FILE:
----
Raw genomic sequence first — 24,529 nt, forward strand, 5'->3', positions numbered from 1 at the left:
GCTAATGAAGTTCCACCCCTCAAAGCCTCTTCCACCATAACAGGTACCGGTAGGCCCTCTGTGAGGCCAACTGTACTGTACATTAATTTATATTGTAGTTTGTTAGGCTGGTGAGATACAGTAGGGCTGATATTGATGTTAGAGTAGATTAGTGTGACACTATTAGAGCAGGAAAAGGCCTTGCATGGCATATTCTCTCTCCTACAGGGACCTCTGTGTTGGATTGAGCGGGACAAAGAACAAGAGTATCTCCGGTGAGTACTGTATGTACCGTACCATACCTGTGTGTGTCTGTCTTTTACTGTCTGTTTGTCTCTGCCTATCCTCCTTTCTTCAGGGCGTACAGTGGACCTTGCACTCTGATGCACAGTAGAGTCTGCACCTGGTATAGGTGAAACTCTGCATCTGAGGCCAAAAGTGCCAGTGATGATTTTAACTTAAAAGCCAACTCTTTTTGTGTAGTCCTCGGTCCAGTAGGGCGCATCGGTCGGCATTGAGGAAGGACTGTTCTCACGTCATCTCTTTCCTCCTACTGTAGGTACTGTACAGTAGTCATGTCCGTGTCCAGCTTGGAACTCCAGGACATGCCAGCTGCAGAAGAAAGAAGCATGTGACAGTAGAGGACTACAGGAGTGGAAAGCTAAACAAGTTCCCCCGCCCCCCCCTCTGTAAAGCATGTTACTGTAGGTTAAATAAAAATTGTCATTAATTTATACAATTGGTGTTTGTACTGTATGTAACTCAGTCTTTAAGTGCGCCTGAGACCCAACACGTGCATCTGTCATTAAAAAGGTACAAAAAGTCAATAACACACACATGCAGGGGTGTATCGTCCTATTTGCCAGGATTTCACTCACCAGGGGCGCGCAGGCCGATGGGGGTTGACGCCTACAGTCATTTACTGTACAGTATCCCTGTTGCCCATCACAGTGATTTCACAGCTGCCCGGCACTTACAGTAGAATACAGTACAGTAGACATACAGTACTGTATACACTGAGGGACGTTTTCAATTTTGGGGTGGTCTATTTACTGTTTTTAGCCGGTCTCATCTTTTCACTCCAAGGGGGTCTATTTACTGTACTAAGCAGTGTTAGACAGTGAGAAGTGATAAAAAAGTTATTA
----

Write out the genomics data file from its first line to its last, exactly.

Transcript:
Raw genomic sequence first — 24,529 nt, forward strand, 5'->3', positions numbered from 1 at the left:
GCTAATGAAGTTCCACCCCTCAAAGCCTCTTCCACCATAACAGGTACCGGTAGGCCCTCTGTGAGGCCAACTGTACTGTACATTAATTTATATTGTAGTTTGTTAGGCTGGTGAGATACAGTAGGGCTGATATTGATGTTAGAGTAGATTAGTGTGACACTATTAGAGCAGGAAAAGGCCTTGCATGGCATATTCTCTCTCCTACAGGGACCTCTGTGTTGGATTGAGCGGGACAAAGAACAAGAGTATCTCCGGTGAGTACTGTATGTACCGTACCATACCTGTGTGTGTCTGTCTTTTACTGTCTGTTTGTCTCTGCCTATCCTCCTTTCTTCAGGGCGTACAGTGGACCTTGCACTCTGATGCACAGTAGAGTCTGCACCTGGTATAGGTGAAACTCTGCATCTGAGGCCAAAAGTGCCAGTGATGATTTTAACTTAAAAGCCAACTCTTTTTGTGTAGTCCTCGGTCCAGTAGGGCGCATCGGTCGGCATTGAGGAAGGACTGTTCTCACGTCATCTCTTTCCTCCTACTGTAGGTACTGTACAGTAGTCATGTCCGTGTCCAGCTTGGAACTCCAGGACATGCCAGCTGCAGAAGAAAGAAGCATGTGACAGTAGAGGACTACAGGAGTGGAAAGCTAAACAAGTTCCCCCGCCCCCCCCTCTGTAAAGCATGTTACTGTAGGTTAAATAAAAATTGTCATTAATTTATACAATTGGTGTTTGTACTGTATGTAACTCAGTCTTTAAGTGCGCCTGAGACCCAACACGTGCATCTGTCATTAAAAAGGTACAAAAAGTCAATAACACACACATGCAGGGGTGTATCGTCCTATTTGCCAGGATTTCACTCACCAGGGGCGCGCAGGCCGATGGGGGTTGACGCCTACAGTCATTTACTGTACAGTATCCCTGTTGCCCATCACAGTGATTTCACAGCTGCCCGGCACTTACAGTAGAATACAGTACAGTAGACATACAGTACTGTATACACTGAGGGACGTTTTCAATTTTGGGGTGGTCTATTTACTGTTTTTAGCCGGTCTCATCTTTTCACTCCAAGGGGGTCTATTTACTGTACTAAGCAGTGTTAGACAGTGAGAAGTGATAAAAAAGTTATTA